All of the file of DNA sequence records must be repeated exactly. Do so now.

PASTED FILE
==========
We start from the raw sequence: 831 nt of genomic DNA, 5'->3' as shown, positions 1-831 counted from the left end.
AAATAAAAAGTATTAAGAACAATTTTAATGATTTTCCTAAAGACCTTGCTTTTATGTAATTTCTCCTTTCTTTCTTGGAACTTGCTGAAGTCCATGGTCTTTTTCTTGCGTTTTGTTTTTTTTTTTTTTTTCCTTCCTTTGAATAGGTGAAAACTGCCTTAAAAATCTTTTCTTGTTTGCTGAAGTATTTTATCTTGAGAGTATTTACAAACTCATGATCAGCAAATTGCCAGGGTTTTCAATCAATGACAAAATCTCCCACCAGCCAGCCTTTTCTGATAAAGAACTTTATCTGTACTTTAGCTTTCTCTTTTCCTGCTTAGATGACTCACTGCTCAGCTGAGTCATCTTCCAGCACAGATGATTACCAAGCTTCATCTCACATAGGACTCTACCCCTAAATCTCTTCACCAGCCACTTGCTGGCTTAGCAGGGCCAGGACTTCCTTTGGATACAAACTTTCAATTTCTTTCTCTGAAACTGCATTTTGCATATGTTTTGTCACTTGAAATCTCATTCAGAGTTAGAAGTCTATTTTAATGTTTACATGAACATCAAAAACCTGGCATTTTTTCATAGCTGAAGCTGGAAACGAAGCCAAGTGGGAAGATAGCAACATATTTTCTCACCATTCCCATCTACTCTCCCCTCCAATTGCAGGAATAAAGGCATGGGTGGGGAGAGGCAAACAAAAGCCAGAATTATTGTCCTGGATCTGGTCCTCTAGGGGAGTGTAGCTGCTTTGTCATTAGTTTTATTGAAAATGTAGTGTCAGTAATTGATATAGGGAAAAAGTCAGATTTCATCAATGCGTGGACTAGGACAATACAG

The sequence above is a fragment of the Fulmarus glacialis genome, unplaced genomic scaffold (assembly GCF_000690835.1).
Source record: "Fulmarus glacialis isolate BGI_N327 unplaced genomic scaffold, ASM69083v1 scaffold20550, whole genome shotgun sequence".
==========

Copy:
We start from the raw sequence: 831 nt of genomic DNA, 5'->3' as shown, positions 1-831 counted from the left end.
AAATAAAAAGTATTAAGAACAATTTTAATGATTTTCCTAAAGACCTTGCTTTTATGTAATTTCTCCTTTCTTTCTTGGAACTTGCTGAAGTCCATGGTCTTTTTCTTGCGTTTTGTTTTTTTTTTTTTTTTCCTTCCTTTGAATAGGTGAAAACTGCCTTAAAAATCTTTTCTTGTTTGCTGAAGTATTTTATCTTGAGAGTATTTACAAACTCATGATCAGCAAATTGCCAGGGTTTTCAATCAATGACAAAATCTCCCACCAGCCAGCCTTTTCTGATAAAGAACTTTATCTGTACTTTAGCTTTCTCTTTTCCTGCTTAGATGACTCACTGCTCAGCTGAGTCATCTTCCAGCACAGATGATTACCAAGCTTCATCTCACATAGGACTCTACCCCTAAATCTCTTCACCAGCCACTTGCTGGCTTAGCAGGGCCAGGACTTCCTTTGGATACAAACTTTCAATTTCTTTCTCTGAAACTGCATTTTGCATATGTTTTGTCACTTGAAATCTCATTCAGAGTTAGAAGTCTATTTTAATGTTTACATGAACATCAAAAACCTGGCATTTTTTCATAGCTGAAGCTGGAAACGAAGCCAAGTGGGAAGATAGCAACATATTTTCTCACCATTCCCATCTACTCTCCCCTCCAATTGCAGGAATAAAGGCATGGGTGGGGAGAGGCAAACAAAAGCCAGAATTATTGTCCTGGATCTGGTCCTCTAGGGGAGTGTAGCTGCTTTGTCATTAGTTTTATTGAAAATGTAGTGTCAGTAATTGATATAGGGAAAAAGTCAGATTTCATCAATGCGTGGACTAGGACAATACAG

The sequence above is a fragment of the Fulmarus glacialis genome, unplaced genomic scaffold (assembly GCF_000690835.1).
Source record: "Fulmarus glacialis isolate BGI_N327 unplaced genomic scaffold, ASM69083v1 scaffold20550, whole genome shotgun sequence".